Malaysians Were Pitched Political Stability. Elections Created More Chaos.
A prime minister accused of stealing hundreds of millions of dollars. The national patriarch coming out of retirement to oust him in a historic election. Infighting within the new government, forcing the patriarch’s resignation. Two new prime ministers in less than two years.
The political turmoil in Malaysia, the incumbent coalition government promised, would end with elections that were held on Saturday. Sensing an opportunity to strengthen its grip on power, the government had moved up national elections by a year and urged voters to usher in a new era of stability by issuing it a renewed mandate to govern.
But the gamble backfired. The incumbent coalition ended up winning far fewer seats than two rival groups. And now Malaysia is grappling with the first hung Parliament in its history and political uncertainty that has only multiplied.
“The whole thing is a complete mess,” said James Chin, a professor of Asian studies at the University of Tasmania and an expert on Malaysian politics.
As of midday on Sunday, the incumbent coalition, Barisan Nasional, had secured only 30 seats in the 222-seat Parliament, according to Malaysia’s election commission and local news outlets.
Pakatan Harapan, a reform-minded multiethnic opposition coalition, was leading with 82 seats. And in a surprise to political pundits, Perikatan Nasional, a far-right nationalist coalition got 73 seats. (A pair of East Malaysian coalitions earned 28 of the 35 remaining seats.)
A coalition needs 112 seats — a simple majority — to form a government. None of them have it on their own. Pakatan Harapan’s leader, Anwar Ibrahim, has said his group has enough support from other coalitions to get there but did not say whom he was teaming up with. Muhyiddin Yassin, a former prime minister in charge of Perikatan Nasional, said his group was ready to welcome any party that was ready to embrace its “principles.”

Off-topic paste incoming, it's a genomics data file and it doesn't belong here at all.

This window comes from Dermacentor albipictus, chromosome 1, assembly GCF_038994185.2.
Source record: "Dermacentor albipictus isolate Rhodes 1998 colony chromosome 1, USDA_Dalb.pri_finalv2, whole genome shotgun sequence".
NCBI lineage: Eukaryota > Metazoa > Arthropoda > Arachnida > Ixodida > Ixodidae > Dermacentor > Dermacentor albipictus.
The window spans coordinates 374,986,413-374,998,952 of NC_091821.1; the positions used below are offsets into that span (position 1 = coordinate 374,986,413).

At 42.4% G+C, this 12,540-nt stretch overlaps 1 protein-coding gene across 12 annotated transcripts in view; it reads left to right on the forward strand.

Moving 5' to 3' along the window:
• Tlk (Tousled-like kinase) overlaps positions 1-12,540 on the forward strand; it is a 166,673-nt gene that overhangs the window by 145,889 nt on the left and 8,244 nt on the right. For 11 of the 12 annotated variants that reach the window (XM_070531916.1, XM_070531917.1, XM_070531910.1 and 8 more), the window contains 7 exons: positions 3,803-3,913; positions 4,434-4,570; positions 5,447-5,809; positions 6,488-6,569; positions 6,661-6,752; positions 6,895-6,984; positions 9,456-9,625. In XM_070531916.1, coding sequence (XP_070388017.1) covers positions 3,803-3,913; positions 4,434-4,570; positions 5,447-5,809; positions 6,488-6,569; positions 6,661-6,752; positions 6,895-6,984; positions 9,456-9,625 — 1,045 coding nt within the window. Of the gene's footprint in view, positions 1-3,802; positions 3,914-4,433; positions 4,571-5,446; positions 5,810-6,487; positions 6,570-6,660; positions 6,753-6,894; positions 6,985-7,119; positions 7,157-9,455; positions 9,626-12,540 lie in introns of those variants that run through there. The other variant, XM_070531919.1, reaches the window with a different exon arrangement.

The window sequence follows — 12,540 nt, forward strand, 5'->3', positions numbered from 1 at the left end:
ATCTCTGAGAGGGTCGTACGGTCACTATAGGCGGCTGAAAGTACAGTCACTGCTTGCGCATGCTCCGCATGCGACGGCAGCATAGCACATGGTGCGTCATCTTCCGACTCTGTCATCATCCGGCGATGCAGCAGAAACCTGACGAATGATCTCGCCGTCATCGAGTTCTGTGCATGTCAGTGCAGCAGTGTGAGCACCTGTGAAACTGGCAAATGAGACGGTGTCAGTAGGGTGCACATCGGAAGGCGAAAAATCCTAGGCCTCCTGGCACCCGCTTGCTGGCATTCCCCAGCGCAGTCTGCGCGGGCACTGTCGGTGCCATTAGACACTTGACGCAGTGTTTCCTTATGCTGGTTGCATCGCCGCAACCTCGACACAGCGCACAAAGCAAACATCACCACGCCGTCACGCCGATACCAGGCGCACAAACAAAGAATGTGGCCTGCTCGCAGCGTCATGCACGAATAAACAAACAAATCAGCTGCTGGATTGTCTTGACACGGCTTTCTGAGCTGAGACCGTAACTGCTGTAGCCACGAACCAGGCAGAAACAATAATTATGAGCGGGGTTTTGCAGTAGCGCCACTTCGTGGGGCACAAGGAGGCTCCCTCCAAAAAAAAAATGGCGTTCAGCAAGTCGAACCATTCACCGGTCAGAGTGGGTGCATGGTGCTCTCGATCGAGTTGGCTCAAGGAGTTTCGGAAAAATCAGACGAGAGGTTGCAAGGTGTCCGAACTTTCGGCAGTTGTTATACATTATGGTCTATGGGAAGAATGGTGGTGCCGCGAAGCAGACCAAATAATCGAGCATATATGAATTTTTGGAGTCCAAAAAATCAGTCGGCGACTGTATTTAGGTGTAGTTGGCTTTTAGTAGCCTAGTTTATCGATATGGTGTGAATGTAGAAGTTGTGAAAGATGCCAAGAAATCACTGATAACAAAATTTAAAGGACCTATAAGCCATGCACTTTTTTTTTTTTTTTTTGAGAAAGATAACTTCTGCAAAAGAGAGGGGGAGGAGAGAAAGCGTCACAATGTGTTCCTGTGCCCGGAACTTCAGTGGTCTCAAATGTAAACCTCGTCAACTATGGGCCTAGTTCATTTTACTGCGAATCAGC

The coalition leaders must now convince the king, Sultan Abdullah Sultan Ahmad Shah, that they have the best path forward. Malaysia is a parliamentary democracy with a constitutional monarchy, and the king must formally swear in the next prime minister.
Experts said that a government could form by the end of Sunday.
In this election, “the role of the monarch is crucial,” said Aira Azhari, an analyst at the Institute for Democracy and Economic Affairs, a Malaysian think tank. “Representatives from all these coalitions are going to go to him and say ‘We have the numbers’ — and he will have to say, ‘OK, prove it.’”
If Pakatan Harapan, (whose name means “Alliance of Hope”) is able to form the next government, it would culminate a comeback for Mr. Anwar, a former deputy prime minister who has had two stints in prison that he says were the result of politically motivated prosecutions.
But it was the strong showing by Perikatan Nasional (National Alliance) that political analysts found most stunning. The coalition is more conservative than Barisan Nasional (National Front) and includes an Islamist political party that picked up more than 40 seats on Saturday. The party’s emergence as a major power broker, experts said, indicated the electorate has become more polarized and that many voters, including some young first-time voters, have moved to the right.
The Islamist party, known as PAS, has in the past called for theocratic Islamic rule in Malaysia. It started small but in recent years has become a national force by making alliances with other parties and pushing its pro-Muslim Malay policies.